Saint Katherine Drexel (1858-1955)
Born and raised in the American aristocracy, she left it all to minister to the marginalized. Her father was an international banker, residing in Philadelphia. Her mother died while Katherine was just an infant, so she was raised by her loving step-mother. Nursing her step-mother through a three year terminal illness, Katherine discovered even their great wealth did not make one immune to pain and death. Through her travels and education, Katherine became invested in aiding the plight of the First Nations and African Americans. During an audience with Pope Leo XIII, she asked him to send more missionaries to aid in the Church’s outreach to the First Nations and African Americans. The Pope’s reply radically shocked her world, “Why not you?” And so that is what she did. Katherine abandoned her wealth and founded the Sisters of the Blessed Sacrament to educate and minister to the First Nations and African Americans. This caused quite a stir in society too, as newspapers ran headlines “Gives Up Seven Million!” Not all appreciated the work she was doing. Segregasists harassed her, a school was burnt down, and another school had its windows smashed. In Beaumont, Texas, they were threatened by the KKK if they did not close their chapel within a week. Within a few days, a violent storm arose that destroyed the KKK’s local headquarters. In New Orleans, Katherine established Xavier University to provide higher education to African Americans. After suffering a heart attack at age 77, Katherine’s mission took a new direction, as she spent the remaining nineteen years of her life dedicated to prayer.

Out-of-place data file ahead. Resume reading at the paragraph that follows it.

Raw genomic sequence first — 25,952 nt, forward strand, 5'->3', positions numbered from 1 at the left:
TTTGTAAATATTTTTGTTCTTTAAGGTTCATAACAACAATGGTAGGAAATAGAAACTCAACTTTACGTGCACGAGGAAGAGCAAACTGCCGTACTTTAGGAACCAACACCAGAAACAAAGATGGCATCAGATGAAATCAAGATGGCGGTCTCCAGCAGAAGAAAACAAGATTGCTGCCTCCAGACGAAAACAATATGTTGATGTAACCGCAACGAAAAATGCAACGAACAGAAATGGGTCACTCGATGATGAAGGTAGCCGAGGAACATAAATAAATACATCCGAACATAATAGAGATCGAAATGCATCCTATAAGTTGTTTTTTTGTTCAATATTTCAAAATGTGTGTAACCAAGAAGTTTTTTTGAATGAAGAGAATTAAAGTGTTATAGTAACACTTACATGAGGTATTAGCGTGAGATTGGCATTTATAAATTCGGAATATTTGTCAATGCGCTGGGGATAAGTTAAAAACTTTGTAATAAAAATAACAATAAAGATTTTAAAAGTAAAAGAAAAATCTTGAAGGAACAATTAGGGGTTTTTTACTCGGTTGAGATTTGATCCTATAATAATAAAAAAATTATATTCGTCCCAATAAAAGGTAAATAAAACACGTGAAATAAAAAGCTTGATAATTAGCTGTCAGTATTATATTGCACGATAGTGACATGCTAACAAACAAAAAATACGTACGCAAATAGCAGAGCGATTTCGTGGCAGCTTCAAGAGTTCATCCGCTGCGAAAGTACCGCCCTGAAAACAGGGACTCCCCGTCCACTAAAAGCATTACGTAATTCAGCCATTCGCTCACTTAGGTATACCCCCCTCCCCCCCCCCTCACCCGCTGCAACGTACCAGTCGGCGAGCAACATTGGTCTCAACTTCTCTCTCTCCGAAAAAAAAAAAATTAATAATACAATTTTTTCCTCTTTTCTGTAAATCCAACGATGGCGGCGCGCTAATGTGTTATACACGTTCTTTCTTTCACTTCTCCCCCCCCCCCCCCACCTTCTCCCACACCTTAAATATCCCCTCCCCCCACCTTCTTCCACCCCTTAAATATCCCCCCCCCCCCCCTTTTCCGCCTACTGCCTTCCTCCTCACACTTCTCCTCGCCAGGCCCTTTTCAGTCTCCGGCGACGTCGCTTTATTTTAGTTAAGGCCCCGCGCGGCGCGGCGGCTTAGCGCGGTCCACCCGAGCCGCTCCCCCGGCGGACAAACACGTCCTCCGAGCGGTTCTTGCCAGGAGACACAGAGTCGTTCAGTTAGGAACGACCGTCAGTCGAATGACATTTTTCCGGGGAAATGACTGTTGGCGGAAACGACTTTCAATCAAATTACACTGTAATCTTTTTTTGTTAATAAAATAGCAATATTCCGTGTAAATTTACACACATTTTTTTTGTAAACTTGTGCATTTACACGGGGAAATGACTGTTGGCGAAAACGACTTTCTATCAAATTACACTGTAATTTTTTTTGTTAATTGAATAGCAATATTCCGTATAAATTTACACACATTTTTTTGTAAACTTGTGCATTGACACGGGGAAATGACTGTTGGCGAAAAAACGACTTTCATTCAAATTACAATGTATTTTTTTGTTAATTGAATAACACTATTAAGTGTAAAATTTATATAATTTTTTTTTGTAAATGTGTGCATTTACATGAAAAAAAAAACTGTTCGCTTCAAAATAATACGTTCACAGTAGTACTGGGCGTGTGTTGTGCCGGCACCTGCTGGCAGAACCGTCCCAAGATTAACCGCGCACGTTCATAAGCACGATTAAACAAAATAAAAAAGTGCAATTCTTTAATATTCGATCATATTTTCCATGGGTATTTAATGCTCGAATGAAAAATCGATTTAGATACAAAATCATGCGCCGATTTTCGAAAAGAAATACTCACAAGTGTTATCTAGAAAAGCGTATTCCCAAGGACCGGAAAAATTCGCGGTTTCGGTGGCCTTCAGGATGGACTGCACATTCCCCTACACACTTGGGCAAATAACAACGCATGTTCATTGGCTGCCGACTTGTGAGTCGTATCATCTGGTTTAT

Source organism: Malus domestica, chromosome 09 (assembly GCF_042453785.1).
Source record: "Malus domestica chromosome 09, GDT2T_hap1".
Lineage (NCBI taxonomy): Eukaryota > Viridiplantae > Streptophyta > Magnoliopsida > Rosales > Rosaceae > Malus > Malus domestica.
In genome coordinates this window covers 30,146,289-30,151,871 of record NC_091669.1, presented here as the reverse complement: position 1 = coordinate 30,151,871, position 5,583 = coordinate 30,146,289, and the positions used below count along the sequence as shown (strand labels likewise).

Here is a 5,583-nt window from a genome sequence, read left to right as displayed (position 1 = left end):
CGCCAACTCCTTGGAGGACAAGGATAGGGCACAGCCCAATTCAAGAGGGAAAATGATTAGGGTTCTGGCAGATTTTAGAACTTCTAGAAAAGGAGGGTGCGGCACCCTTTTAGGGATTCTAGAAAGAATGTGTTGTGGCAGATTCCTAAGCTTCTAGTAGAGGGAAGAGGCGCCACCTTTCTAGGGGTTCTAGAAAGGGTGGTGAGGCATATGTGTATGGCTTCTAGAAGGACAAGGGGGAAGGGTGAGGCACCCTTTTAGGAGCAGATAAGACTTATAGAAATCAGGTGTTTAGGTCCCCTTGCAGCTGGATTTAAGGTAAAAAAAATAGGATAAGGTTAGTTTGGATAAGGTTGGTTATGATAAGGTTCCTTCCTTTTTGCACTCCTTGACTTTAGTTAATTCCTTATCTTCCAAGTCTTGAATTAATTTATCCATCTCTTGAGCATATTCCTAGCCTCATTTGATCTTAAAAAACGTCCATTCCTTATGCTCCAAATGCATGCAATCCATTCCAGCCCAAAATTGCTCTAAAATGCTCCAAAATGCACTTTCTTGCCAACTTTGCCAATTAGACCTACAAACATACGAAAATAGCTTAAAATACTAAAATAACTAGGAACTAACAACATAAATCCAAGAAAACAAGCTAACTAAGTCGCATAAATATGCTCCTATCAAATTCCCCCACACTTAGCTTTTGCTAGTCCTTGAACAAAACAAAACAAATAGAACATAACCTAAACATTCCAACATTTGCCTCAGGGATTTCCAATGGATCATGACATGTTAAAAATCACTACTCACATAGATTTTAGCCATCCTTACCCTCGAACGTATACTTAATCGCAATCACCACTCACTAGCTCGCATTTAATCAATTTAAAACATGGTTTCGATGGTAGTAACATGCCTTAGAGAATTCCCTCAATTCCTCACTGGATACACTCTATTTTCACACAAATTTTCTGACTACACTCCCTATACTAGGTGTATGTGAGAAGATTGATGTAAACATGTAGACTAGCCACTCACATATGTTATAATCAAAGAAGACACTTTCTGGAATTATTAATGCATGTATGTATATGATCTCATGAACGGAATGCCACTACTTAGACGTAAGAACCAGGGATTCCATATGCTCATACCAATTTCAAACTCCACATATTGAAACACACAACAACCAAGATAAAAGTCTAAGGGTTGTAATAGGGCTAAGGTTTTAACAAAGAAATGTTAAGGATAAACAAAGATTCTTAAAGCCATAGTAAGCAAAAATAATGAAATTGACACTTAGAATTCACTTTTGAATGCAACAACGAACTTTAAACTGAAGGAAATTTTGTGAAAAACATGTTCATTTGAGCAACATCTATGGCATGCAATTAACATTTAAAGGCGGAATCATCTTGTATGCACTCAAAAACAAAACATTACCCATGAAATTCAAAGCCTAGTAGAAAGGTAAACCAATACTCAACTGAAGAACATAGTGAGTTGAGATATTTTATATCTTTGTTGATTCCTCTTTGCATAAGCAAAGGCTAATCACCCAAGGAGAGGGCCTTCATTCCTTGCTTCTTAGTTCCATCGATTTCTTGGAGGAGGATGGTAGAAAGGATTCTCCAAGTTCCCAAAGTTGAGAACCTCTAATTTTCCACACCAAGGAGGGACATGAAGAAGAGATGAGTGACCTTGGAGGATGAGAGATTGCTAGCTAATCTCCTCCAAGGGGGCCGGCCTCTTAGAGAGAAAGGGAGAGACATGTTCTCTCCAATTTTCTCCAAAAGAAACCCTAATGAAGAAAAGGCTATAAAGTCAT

Ever-loving God, you called St. Katherine Drexel to teach the message of the Gospel and to bring the life of the Eucharist to the African American and Native American peoples. By her prayers and example, enable us to work for justice among the poor and oppressed, and keep us undivided in love in the eucharistic community of your Church.
St. Katherine Drexel, pray for us.